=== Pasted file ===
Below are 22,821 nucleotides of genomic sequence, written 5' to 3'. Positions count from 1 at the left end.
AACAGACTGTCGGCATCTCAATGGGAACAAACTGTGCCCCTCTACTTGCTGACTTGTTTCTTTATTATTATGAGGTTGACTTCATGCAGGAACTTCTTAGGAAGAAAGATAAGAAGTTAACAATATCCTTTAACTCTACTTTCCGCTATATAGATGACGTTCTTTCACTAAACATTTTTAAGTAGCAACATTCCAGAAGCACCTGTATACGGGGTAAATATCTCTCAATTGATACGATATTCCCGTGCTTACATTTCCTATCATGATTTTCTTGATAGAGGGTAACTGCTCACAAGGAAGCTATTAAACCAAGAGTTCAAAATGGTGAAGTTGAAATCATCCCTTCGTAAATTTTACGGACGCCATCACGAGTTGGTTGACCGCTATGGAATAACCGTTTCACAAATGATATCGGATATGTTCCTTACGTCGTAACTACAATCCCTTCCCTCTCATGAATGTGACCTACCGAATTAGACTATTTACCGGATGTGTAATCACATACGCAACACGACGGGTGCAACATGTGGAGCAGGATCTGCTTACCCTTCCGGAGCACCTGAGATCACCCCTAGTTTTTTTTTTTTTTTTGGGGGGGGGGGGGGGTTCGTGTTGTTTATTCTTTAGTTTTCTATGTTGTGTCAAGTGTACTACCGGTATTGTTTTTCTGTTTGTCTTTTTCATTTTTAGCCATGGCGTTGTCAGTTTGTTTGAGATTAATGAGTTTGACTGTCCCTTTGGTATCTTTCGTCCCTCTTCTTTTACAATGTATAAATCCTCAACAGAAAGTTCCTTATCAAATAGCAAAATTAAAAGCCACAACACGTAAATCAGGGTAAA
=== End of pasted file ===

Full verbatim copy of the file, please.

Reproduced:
Below are 22,821 nucleotides of genomic sequence, written 5' to 3'. Positions count from 1 at the left end.
AACAGACTGTCGGCATCTCAATGGGAACAAACTGTGCCCCTCTACTTGCTGACTTGTTTCTTTATTATTATGAGGTTGACTTCATGCAGGAACTTCTTAGGAAGAAAGATAAGAAGTTAACAATATCCTTTAACTCTACTTTCCGCTATATAGATGACGTTCTTTCACTAAACATTTTTAAGTAGCAACATTCCAGAAGCACCTGTATACGGGGTAAATATCTCTCAATTGATACGATATTCCCGTGCTTACATTTCCTATCATGATTTTCTTGATAGAGGGTAACTGCTCACAAGGAAGCTATTAAACCAAGAGTTCAAAATGGTGAAGTTGAAATCATCCCTTCGTAAATTTTACGGACGCCATCACGAGTTGGTTGACCGCTATGGAATAACCGTTTCACAAATGATATCGGATATGTTCCTTACGTCGTAACTACAATCCCTTCCCTCTCATGAATGTGACCTACCGAATTAGACTATTTACCGGATGTGTAATCACATACGCAACACGACGGGTGCAACATGTGGAGCAGGATCTGCTTACCCTTCCGGAGCACCTGAGATCACCCCTAGTTTTTTTTTTTTTTTTGGGGGGGGGGGGGGGTTCGTGTTGTTTATTCTTTAGTTTTCTATGTTGTGTCAAGTGTACTACCGGTATTGTTTTTCTGTTTGTCTTTTTCATTTTTAGCCATGGCGTTGTCAGTTTGTTTGAGATTAATGAGTTTGACTGTCCCTTTGGTATCTTTCGTCCCTCTTCTTTTACAATGTATAAATCCTCAACAGAAAGTTCCTTATCAAATAGCAAAATTAAAAGCCACAACACGTAAATCAGGGTAAA